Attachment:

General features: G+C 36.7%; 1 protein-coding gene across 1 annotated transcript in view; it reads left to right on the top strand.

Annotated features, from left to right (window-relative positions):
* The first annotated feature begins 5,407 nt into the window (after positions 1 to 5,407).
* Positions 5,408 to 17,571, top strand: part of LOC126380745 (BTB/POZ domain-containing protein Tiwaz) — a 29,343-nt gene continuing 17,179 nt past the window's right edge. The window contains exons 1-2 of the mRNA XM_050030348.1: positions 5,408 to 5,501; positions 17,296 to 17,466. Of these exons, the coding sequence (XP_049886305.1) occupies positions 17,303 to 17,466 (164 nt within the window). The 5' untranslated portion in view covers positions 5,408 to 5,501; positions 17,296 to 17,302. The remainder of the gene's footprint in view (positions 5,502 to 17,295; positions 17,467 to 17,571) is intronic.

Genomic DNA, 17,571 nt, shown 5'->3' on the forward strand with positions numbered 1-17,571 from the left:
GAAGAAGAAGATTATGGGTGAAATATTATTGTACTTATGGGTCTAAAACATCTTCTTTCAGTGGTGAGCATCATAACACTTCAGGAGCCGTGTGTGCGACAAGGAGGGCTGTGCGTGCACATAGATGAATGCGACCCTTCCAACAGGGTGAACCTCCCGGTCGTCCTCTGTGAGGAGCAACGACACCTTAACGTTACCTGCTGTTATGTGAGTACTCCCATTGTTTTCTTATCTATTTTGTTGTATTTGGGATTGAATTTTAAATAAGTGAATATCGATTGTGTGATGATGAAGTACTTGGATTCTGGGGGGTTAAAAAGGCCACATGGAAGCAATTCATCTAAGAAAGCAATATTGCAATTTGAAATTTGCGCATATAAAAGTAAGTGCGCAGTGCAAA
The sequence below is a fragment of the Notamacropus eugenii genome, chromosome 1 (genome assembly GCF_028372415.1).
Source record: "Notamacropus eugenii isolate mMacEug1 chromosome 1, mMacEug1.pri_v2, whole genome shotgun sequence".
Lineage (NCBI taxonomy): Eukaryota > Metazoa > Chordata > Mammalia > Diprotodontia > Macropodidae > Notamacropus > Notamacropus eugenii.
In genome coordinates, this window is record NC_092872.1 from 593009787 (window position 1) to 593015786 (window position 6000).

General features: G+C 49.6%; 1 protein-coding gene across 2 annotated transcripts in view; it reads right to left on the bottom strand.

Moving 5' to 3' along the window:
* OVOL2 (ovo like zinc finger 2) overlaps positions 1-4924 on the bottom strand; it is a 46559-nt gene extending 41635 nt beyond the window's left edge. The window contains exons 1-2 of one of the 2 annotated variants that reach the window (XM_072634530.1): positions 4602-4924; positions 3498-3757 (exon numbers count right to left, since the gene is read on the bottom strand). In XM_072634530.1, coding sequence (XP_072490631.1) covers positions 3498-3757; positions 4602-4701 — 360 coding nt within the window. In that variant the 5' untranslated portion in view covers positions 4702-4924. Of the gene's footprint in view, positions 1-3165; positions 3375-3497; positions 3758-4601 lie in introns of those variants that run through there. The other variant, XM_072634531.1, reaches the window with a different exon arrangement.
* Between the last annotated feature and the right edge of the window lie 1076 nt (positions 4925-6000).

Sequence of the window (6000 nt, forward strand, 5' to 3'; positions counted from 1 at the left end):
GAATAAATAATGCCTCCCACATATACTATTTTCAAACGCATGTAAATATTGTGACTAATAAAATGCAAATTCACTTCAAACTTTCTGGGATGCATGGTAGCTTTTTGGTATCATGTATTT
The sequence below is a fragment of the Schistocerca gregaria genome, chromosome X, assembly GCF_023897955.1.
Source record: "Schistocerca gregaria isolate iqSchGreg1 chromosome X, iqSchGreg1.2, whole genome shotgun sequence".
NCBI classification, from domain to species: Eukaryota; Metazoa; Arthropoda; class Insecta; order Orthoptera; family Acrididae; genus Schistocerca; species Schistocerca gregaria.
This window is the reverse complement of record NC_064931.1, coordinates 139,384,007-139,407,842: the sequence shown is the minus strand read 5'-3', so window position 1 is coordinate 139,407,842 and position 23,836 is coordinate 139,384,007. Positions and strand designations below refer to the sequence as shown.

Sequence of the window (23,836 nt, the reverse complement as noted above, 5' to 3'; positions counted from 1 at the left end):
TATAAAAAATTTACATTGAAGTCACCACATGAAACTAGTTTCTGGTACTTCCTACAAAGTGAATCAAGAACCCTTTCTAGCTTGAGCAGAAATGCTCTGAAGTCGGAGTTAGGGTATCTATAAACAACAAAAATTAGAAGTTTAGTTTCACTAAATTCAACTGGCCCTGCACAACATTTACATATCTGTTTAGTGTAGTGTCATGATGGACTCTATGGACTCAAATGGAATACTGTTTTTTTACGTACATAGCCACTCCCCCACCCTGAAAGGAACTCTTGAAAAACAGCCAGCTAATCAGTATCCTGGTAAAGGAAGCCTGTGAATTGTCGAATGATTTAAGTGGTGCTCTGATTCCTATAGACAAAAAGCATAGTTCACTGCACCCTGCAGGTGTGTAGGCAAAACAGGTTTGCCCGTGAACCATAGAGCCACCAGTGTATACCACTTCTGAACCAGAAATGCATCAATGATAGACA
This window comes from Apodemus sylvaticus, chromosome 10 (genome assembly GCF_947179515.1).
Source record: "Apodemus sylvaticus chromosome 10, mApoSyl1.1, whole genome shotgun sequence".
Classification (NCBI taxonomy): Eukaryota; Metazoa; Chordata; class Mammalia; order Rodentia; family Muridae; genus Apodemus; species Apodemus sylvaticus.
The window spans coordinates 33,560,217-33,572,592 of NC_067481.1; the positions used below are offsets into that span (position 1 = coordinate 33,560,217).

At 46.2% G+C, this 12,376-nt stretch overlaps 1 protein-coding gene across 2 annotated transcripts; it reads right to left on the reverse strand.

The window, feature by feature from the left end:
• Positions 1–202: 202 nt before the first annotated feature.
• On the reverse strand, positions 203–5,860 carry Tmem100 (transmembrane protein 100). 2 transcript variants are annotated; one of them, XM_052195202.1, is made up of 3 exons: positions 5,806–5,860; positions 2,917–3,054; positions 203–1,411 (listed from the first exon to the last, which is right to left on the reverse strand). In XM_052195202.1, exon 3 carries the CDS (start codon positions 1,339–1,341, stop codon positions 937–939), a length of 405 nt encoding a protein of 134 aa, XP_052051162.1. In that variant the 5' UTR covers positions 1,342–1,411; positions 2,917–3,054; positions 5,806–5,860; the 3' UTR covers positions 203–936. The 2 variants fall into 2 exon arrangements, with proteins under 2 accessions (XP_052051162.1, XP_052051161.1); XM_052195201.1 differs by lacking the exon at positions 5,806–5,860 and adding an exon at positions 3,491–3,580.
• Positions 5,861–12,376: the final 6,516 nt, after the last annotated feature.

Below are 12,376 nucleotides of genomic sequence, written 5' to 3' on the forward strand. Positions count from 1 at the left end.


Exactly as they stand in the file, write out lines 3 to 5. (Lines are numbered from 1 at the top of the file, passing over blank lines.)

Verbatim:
* The first annotated feature begins 5,407 nt into the window (after positions 1 to 5,407).
* Positions 5,408 to 17,571, top strand: part of LOC126380745 (BTB/POZ domain-containing protein Tiwaz) — a 29,343-nt gene continuing 17,179 nt past the window's right edge. The window contains exons 1-2 of the mRNA XM_050030348.1: positions 5,408 to 5,501; positions 17,296 to 17,466. Of these exons, the coding sequence (XP_049886305.1) occupies positions 17,303 to 17,466 (164 nt within the window). The 5' untranslated portion in view covers positions 5,408 to 5,501; positions 17,296 to 17,302. The remainder of the gene's footprint in view (positions 5,502 to 17,295; positions 17,467 to 17,571) is intronic.

Genomic DNA, 17,571 nt, shown 5'->3' on the forward strand with positions numbered 1-17,571 from the left: